A living trust is also useful if you’ll be leaving property to minor children, as the trustee can manage the property inside the trust until the child reaches a certain age. A living trust can also help you avoid conservatorship if you become incapacitated, as you’ll have already selected a trustee.

Who Should Get a Living Trust in Ohio?

The idea that living trusts are just for the wealthy is a myth. In a state like Ohio that has not adopted the Uniform Probate Code, even a relatively small estate could benefit from a living trust. There are some estates, though, that will undergo a simplified probate process in Ohio — namely any estates worth less than $35,000 or estates worth less than $100,000 where the surviving spouse inherits everything. For these estates, a living trust might not be worth the time or money.

Other reasons not to get a living trust are simply that living trusts can be more complicated and likely more expensive to set up than a will. Living trusts also have a greater potential to cause complications for your family after you die, as they allow more time for a legal challenge. Whether or not you decide to get a living trust, remember that everyone needs an estate plan.

Living Trusts vs. Wills

Even if you get a living trust, you’ll still need a will to direct the fate of any property not stored in the trust. Additionally, a will can do the following things a living trust cannot:

  • Provide instructions on how to pay taxes and debts
  • Name an executor
  • Establish guardianship for children who are minors
  • Select managers for children’s property

This chart compares the abilities of will and living trusts to give you a better idea of how the two options stack up:

Living Trusts vs. Wills
Living Trusts Wills
Names a property beneficiary Yes Yes
Allows revisions to be made Depends on type Yes
Avoids probate court Yes No
Requires a notary Yes No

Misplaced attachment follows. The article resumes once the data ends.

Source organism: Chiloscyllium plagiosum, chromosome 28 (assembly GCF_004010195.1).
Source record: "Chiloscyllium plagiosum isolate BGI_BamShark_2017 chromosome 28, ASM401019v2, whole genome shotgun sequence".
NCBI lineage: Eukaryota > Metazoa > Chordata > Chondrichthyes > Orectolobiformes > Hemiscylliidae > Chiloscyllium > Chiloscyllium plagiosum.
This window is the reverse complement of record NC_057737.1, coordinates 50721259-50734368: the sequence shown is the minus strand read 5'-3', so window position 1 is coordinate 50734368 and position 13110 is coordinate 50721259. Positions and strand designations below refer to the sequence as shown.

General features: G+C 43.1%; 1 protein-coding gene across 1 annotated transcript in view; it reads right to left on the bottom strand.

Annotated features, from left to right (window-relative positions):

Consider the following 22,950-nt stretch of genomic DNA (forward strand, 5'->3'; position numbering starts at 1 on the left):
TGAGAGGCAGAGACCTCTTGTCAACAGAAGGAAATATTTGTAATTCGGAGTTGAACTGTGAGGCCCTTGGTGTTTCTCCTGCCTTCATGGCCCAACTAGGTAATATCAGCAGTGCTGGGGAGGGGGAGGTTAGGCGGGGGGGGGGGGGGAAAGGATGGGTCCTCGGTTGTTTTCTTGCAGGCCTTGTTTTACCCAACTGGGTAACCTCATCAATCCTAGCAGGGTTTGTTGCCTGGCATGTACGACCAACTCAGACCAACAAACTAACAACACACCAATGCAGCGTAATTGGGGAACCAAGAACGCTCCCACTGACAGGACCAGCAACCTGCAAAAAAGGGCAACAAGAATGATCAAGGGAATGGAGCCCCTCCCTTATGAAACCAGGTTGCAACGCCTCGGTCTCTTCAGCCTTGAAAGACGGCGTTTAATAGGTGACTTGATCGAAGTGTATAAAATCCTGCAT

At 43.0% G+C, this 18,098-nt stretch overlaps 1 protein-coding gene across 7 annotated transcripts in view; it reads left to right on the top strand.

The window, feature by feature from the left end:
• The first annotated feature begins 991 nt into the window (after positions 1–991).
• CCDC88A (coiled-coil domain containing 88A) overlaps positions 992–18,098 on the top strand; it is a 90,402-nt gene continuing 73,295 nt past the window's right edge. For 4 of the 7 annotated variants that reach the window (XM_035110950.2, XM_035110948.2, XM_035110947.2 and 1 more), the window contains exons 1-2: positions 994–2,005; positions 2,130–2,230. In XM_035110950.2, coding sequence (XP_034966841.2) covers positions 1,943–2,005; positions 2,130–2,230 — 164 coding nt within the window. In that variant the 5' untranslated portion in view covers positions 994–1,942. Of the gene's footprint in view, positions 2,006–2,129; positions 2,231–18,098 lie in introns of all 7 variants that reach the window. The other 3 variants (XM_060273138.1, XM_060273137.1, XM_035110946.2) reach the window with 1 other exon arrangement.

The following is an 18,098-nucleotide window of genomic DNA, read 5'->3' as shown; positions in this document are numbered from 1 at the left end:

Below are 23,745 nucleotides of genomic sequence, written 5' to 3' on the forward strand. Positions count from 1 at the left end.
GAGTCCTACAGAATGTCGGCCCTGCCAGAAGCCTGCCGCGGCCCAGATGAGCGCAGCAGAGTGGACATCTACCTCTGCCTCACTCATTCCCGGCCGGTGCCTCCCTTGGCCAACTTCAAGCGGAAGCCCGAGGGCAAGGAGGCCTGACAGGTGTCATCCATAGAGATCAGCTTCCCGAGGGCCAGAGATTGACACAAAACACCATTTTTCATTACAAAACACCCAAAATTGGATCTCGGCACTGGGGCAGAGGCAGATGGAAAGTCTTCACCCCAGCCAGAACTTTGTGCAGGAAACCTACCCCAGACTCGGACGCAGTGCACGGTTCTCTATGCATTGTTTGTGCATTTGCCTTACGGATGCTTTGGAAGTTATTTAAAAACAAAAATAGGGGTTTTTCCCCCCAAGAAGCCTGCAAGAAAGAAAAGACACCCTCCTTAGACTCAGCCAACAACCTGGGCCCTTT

Names guardians for children No Yes
Names an executor No Yes
Requires witnesses No Yes

Living Trusts and Taxes in Ohio

living trust ohio

Your living trust is unlikely to have a big impact on your taxes. Still, it can’t hurt to know about the Ohio estate tax and the Ohio inheritance tax.

Luckily, Ohio does not have an inheritance tax or an estate tax. The federal estate tax only applies to estates that are worth more than $11.18 million ($22.36 for married couples).

The Bottom Line

Making a living trust in Ohio is one way to plan your estate and protect your assets for your heirs. The state has not adopted the Uniform Probate Code, so it may be a good option if you want to keep your estate out of probate court. Though you certainly can plan your estate yourself, it is difficult, so getting a lawyer to help you may be a good idea.

Estate Planning Tips

  • Finding the right financial advisor to take you through the living trust and estate process isn’t always easy, but SmartAsset can help no matter where you are, from Ohio to New Jersey to Iowa. We have a free financial advisor matching service that can help you find the right advisor for you. After you answer a short series of questions, we will match you with up to three advisors in your area. We have fully vetted all of the advisors on our platform and ensured they don’t have any relevant disclosures.
  • You can’t directly place your 401(k) plan into your living trust. However, you can name the trust as a beneficiary.

Photo credit: ©iStock.com/Pattanaphong Khuankaew, ©iStock.com/WalterGalloway

Ben Geier, CEPF® Ben Geier is an experienced financial writer currently serving as a retirement and investing expert at SmartAsset. His work has appeared on Fortune, Mic.com and CNNMoney. Ben is a graduate of Northwestern University and a part-time student at the City University of New York Graduate Center. He is a member of the Society for Advancing Business Editing and Writing and a Certified Educator in Personal Finance (CEPF®). When he isn’t helping people understand their finances, Ben likes watching hockey, listening to music and experimenting in the kitchen. Originally from Alexandria, VA, he now lives in Brooklyn with his wife.